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ATTRACTIONS — USA:
Miami Freedom Tower

 

Origins of the Miami Freedom Tower

The Miami Freedom Tower was constructed in 1925 as a testament to Cuban immigration to America. The original purpose of the building was to be the location of the Miami News & Metropolis newspaper. In 1979 it was officially added to the US National Register of Historic Places for its purpose as a memorial to the immigration. Later on, in 2008, it became officially registered as a National Historic Landmark. By the 1960s, when Cuban refugees were trying to escape their communist regime, the building was used to help them with basic health and official documentation for their immigration. But once this began to die down in the early 1970s, the building was sold by the government and ultimately in the late 1990s ownership was transferred to Jorge Mas Canosa, a very prominent member of the Cuban-American community. He paid a staggering $1.4 million for the privilege.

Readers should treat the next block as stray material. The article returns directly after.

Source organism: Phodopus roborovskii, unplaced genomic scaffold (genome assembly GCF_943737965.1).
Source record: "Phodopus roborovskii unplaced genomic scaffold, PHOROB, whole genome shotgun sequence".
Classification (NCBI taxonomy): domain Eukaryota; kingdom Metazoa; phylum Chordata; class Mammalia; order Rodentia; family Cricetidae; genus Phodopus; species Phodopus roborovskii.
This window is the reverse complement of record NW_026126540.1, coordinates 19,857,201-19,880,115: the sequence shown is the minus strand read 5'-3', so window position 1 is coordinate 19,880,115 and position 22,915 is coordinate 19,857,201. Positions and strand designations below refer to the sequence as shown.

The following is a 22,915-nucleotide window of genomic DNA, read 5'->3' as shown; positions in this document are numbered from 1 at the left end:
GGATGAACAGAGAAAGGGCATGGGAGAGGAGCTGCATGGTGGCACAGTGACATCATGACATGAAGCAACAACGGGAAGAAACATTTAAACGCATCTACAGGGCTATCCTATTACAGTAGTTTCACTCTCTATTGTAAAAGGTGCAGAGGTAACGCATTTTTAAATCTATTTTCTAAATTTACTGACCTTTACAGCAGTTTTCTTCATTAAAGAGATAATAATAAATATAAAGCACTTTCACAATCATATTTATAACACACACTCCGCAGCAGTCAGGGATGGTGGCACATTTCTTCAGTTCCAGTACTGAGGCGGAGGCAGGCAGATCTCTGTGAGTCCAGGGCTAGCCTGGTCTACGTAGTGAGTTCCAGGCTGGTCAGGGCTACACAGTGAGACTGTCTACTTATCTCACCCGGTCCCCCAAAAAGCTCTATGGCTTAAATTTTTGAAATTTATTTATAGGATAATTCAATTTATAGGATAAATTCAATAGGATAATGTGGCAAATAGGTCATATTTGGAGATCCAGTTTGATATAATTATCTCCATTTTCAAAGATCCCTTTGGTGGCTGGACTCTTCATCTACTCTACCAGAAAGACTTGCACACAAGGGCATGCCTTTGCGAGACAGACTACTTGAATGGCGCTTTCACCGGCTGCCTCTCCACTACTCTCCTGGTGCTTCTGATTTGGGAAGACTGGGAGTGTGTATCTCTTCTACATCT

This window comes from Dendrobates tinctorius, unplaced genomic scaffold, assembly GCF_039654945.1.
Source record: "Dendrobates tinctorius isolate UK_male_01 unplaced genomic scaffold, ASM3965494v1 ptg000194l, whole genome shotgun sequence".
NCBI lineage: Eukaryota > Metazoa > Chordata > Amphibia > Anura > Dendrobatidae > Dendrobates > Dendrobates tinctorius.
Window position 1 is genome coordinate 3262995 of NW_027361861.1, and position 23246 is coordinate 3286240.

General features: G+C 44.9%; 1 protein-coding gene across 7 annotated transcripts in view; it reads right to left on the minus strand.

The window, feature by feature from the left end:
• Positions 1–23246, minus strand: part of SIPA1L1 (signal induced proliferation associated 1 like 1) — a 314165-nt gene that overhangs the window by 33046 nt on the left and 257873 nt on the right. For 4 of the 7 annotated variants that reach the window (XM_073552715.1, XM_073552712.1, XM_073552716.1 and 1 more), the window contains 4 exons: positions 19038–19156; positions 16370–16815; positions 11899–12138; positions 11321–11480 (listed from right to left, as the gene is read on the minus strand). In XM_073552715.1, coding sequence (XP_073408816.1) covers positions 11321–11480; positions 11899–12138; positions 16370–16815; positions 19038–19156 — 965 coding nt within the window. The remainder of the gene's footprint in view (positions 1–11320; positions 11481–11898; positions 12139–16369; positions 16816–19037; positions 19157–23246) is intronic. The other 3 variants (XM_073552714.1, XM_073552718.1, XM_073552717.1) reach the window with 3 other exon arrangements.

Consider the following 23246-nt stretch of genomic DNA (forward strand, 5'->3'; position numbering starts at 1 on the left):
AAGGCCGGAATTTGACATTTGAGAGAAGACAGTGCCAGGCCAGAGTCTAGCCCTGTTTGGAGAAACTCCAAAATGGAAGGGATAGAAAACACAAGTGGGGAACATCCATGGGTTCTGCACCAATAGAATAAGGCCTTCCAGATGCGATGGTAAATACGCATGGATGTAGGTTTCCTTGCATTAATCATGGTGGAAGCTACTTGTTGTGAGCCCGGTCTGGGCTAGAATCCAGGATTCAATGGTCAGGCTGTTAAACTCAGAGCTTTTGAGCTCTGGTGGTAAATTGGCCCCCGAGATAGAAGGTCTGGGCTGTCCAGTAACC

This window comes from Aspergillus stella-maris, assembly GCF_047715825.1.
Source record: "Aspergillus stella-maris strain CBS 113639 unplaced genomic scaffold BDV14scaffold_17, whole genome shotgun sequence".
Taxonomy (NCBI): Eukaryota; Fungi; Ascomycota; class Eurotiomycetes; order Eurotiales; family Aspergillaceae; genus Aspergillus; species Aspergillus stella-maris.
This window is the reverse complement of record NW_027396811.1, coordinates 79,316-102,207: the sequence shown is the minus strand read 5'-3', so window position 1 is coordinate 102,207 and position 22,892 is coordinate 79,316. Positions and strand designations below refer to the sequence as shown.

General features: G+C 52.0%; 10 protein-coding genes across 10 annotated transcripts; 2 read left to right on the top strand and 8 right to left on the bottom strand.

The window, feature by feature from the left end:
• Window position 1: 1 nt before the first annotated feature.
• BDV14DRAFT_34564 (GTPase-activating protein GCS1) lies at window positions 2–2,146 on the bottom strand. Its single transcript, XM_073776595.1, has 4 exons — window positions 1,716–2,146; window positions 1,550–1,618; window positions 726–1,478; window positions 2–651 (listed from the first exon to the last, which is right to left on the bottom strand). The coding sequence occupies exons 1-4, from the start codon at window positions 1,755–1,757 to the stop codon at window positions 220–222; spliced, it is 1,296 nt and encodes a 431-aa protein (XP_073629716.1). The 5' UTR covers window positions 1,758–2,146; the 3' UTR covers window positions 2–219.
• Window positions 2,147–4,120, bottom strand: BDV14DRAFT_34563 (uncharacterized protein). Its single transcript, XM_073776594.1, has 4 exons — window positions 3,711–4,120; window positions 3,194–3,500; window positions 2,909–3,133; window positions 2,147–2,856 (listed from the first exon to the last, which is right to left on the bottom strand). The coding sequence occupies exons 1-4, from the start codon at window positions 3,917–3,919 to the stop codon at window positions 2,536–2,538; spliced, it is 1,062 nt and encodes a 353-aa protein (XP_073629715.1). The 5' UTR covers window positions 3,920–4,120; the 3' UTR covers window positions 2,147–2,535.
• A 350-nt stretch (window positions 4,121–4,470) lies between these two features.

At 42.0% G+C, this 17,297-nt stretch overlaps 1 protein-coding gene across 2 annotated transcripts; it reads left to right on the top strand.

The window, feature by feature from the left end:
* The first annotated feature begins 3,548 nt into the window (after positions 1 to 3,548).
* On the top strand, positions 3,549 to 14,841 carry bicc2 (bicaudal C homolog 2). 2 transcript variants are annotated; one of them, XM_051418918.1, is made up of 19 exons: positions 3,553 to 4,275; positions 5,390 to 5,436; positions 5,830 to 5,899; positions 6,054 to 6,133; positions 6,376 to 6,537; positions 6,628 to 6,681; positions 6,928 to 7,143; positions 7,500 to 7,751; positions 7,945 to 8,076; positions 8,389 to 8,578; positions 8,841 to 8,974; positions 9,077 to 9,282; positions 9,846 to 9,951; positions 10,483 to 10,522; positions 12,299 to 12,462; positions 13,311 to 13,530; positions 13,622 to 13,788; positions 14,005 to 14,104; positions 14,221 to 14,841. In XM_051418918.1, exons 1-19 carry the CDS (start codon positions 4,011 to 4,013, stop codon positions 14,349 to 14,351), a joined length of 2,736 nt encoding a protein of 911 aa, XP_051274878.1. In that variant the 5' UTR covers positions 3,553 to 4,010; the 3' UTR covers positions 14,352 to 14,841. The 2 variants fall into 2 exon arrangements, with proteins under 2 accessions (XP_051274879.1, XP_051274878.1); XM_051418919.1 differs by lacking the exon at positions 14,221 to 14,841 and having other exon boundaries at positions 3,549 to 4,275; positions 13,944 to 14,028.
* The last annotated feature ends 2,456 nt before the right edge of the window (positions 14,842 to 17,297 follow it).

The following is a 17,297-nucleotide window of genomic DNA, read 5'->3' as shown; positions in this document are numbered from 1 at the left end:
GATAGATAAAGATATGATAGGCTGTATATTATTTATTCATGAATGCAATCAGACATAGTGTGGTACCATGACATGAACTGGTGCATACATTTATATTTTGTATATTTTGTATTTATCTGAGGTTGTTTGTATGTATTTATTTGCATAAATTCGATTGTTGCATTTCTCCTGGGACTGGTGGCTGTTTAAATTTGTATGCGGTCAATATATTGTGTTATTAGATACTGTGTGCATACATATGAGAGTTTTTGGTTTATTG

Details of the Miami Freedom Tower

The tower can be found at 600 Biscayne Boulevard at the Miami Dade College (Wolfson Campus). The style of the tower is Mediterranean Revival and parts of it follows a style akin to the Giralda Tower (Seville, Spain). The tower is practical too: it has a library, meeting hall and museum as well as the Cuban American National Foundation offices. There have been attempts to modernize it by building a condominium next to it but this was prevented by a group of strong-willed preservationists. For visitors in Miami, it is a great place to see, but for anyone who is interested in it from an architectural point of view, it is a better idea to look at it from afar. It has an incredible amount of detail that can be seen in a better light this way. For those living in Miami, it forms a part of their everyday vision through the skyline.

Interesting exhibitions at the Miami Freedom Tower

In recent years, visitors to the tower would have been able to see the works of Dali, Goya and Da Vinci as these exhibitions have been put on by the Miami Dade College. Interestingly in the past it has also been used as a sniper’s post in “Hit List” from Miami Vice.


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